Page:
Wang Lung’s hesitancy to go to his land indicates perhaps the most dangerous stage of his symbolic replacement of the Hwang family. Throughout the book, the land has acted as a healing force and as the source of wealth and life. Characters have repeatedly warned that when a family grows disconnected from their land, their fortunes fall rapidly. This is exactly what happened to the Hwangs, as Wang Lung well knows, considering that he benefited from their sale of their land.

Essentially, Wang Lung’s concern for social propriety is taking precedence over his connection to his beloved land. If he doesn’t go out to the land, it can’t heal him of his attachment to the vices of wealth as it has in the past.

Chapter 34 Quotes

“Now, evil, idle sons—sell the land!” He choked and would have fallen, and they caught him and held him up, and he began to weep.... “It is the end of a family—when they begin to sell the land,” he said brokenly. “Out of the land we came and into it we must go—and if you will hold your land you can live—no one can rob you of land—”

...And he stooped and took up a handful of the soil and he held it and he muttered,

“If you sell the land, it is the end.”

...And they soothed him and they said over and over, the elder son and the second son,

“Rest assured, our father, rest assured. The land is not to be sold.”

But over the old man’s head they looked at each other and smiled.

Related Characters: Wang Lung (speaker), The eldest son (Nung En), The second son (Nung Wen)
Related Symbols: The Land
Page Number: 357
Explanation and Analysis:

This passage occurs at the very end of the book, when Wang Lung follows his sons out onto the land and overhears them discussing how best to sell the land and divide the money.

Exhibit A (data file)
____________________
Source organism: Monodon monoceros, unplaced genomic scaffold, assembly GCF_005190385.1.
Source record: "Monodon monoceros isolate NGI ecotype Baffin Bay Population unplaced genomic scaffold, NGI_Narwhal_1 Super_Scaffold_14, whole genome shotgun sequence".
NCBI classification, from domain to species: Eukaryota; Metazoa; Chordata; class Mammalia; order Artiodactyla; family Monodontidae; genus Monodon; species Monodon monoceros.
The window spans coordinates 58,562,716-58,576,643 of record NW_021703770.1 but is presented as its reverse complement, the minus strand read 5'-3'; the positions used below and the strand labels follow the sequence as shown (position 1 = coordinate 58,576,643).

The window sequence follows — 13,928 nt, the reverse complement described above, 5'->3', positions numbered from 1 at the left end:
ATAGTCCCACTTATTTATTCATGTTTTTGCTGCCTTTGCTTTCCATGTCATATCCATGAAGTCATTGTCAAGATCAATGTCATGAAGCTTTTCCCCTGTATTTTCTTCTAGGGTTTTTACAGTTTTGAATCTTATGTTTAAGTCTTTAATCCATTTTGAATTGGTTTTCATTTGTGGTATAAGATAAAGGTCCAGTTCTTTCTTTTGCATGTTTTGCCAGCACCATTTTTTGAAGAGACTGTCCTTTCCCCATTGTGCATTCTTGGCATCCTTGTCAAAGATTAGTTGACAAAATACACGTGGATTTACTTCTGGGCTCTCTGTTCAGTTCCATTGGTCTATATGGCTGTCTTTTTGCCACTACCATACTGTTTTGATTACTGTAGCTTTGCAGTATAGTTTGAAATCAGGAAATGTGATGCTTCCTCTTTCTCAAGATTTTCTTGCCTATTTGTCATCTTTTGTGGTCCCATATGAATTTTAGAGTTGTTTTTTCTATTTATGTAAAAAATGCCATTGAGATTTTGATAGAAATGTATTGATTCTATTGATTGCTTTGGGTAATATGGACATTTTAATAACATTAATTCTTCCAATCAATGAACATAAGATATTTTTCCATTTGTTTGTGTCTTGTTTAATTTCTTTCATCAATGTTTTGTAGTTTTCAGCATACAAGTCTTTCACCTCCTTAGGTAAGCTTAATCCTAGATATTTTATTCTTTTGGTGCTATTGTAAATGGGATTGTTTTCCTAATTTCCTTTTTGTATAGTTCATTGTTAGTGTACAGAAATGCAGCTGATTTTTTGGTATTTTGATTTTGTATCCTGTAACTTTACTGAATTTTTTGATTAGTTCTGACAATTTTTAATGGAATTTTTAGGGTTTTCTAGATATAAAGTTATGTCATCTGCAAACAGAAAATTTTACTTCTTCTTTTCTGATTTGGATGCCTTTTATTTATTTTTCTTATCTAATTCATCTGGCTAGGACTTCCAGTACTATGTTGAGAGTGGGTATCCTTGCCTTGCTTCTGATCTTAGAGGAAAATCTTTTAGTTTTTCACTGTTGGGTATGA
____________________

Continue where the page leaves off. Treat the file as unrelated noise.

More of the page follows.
All of Wang Lung’s life experience has taught him that land is the most important possession. The land is to be worshiped and loved, and in return it will take care of a family. The land gives life and heals, and when a family turns away from it, as the Hwangs did, the family won’t last long. Furthermore, Wang Lung knows that the land in itself is immovable wealth, and it also produces wealth—including all of the wealth that Wang Lung has acquired, and that now puts his sons in the position of considering selling the land.

Furthermore, Wang Lung now finds his sons, his own flesh and blood, betraying his sincerest wish. He’s struggled with his family plenty in the past, and even experienced his uncle’s family’s extreme betrayals of him, but he’s always had control of the land, his most important possession. Now, with death approaching, he knows that he will soon be powerless to prevent his sons from making what he sees as the worst possible mistake.

On a more symbolic level, the very title of the book is The Good Earth, gesturing to the land. Thus, if the land is sold, the family is stripped of its story and becomes immediately nonexistent, no longer connected to the one constant element of the world—the earth.

However, another possible interpretation of this ending exists. Wang Lung has always ignored the goings-on of the world around him, preferring to remain as unmoved as the land itself. As a result, he’s very traditional in a rapidly changing world. His sons, on the other hand, are more attuned to progress and political events. The world does change, and it’s possible that the sons know that the economy is changing, too, and farming may no longer be the most practical way to make money. In this interpretation, Wang Lung clings foolishly to the past as he goes to his grave and the world sweeps on without him.